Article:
. This case study, concerning Vietnam, is intended to ascertain the utility and test a scientific stimulus theory of revolution. This research will continue to examine how and whether it is possible to initiate measures to emancipate the enslaved peoples of Vietnam, through reorganization and restructuring processes, in order to implement an idealized version of a Neo-Platonic Republican solution in Southeast Asia. As a consequence, these philosophical overviews and historical synopses are primarily intended to identify, characterize and differentiate the various kinds of stimuli and trigger mechanisms that tend to bring about demonstrable revolutionary political change. Following this review of Vietnam and the Vietnamese situation, the implications of this study must be considered in light of the future, and the development of political alliances and regimes, in the world of the 21st Century.
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Ly Tong was bom on September 1,1948 in Hue, Vietnam. He received his early education in the most prestigious schools in Vietnam. In the mission to stop the communists’ aggressive advancement as a lieutenant pilot, he was shot down in his A37 Dragon Fly bomber in April 5, 1975, the month the Communists took over Saigon. He spent the next five years in “reeducation” camps and was praised by his fellow inmates as well as his enemies for his heroism.
In 1980, he escaped from Communist prison and tried twice to steal an airplane to bomb the prison headquarters in order to rescue his fellow inmates. When those efforts failed, he fled from Vietnam to Singapore by walking across Southeast Asia for about two years, covering 2,500 kilometers, along which he negotiated minefields, escaped from prisons of three countries, and swam the Johore Strait. His exploits were praised in the Wall Street Journal, Reader’s Digest, and in many newspapers all over the world in 17 different languages as well as by President Ronald Reagan: “Your courage is an example and inspiration to all who would know the price of freedom.” In exile, he received a Bachelor of Arts degree with a major in Political Science and a minor in French in 1988 and a Master of Arts degree in Political Science in 1990 from the University of New Orleans, Louisiana. His schedule to defend his Ph. D. Dissertation “Elephantism and the Causes of War Initiation ” on April 24,1992 was adjourned due to the replacement of his exam committee’s chair. He went on a leaflet-dropping mission and was arrested after having bailed out of the airplane and was imprisoned for 6 years. During the time waiting his defense day to be scheduled for his second Ph. D. Dissertation “A Stimulus Theory of Revolution: Implications for Political Innovation to Confront the Tyranny against Human Rights in Vietnam Ly Tong carried out two more leaflet-dropping missions: One in Havana, Cuba, on January 1, 2000 and one in Vietnam on November 17, 2000 to apply his theory in order to spark an uprising. For the Cuban mission, he received a “Hero’s Welcome” in the Three Kings Parade by a half million exiled Cubans in Miami, Florida and for the second mission in Vietnam, he was imprisoned 7 years by Thai corrupt court which conspired with his enemy. Thanks to Thai Coup d’Etat, he was released without being extradited to communist Vietnam as an Extradition Lower Court had decided. He was also a major stimulus to win a “Little Saigon Battle” in San Jose, California, by his 28-day hunger strike. He went on another mission in South Korea to fight for North Korean and Chinese Freedom and Democracy on 8 August 2008. Admirers and newspapers have called Ly Tong: Mr. Impossible, Leaflet Cowboy, James Bond, Resistance Icon, Freedom Fighter, the Last Action Hero, Top Gun and Papillon (for his 6 escapes in 21 years of imprisonment as a political prisoner).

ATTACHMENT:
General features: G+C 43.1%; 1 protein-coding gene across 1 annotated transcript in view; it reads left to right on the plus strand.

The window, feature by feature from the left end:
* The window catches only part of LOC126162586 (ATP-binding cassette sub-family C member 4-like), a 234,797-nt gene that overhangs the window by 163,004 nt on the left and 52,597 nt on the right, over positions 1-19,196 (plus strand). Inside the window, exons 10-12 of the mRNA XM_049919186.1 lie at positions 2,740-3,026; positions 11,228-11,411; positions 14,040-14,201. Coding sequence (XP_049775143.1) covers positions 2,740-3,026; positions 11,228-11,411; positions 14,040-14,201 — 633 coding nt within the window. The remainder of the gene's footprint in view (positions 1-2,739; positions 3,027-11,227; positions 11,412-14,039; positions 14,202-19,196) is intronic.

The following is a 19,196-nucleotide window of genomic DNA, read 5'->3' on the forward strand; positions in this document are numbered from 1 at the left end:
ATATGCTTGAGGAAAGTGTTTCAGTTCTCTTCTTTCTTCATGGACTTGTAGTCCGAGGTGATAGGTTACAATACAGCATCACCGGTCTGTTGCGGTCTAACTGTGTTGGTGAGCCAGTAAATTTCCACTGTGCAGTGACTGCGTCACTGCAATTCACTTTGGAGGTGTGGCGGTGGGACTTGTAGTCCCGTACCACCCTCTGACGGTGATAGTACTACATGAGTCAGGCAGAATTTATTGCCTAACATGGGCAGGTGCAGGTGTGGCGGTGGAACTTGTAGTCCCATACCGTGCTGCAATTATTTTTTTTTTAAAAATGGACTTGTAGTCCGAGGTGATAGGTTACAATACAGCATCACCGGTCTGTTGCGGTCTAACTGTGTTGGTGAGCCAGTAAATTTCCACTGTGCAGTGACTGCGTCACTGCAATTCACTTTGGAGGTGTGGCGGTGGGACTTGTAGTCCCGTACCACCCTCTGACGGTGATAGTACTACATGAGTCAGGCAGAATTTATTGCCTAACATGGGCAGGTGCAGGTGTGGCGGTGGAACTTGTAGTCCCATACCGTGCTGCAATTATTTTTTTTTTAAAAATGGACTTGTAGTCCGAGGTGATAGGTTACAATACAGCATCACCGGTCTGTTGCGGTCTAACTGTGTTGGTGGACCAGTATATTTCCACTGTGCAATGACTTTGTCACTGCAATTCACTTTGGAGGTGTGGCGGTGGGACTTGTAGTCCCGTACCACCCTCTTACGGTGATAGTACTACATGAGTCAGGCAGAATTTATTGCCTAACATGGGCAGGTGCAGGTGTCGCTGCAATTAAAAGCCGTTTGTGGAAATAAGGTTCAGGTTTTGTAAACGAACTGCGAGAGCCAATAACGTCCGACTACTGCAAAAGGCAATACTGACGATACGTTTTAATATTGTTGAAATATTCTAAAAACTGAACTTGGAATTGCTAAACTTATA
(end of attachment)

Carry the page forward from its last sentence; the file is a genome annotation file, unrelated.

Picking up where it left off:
- List of Degrees held:
- A. UNO 1988
- A. UNO 1990
- Graduate Courses completed at UNO:
POLI 4710 POLI 4889 POLI 6120 POLI 7050
6600 6002 6700
6990 6710 4990
4755 6990 6245
6001 6990 6310
6800 4870 6900
- No courses left.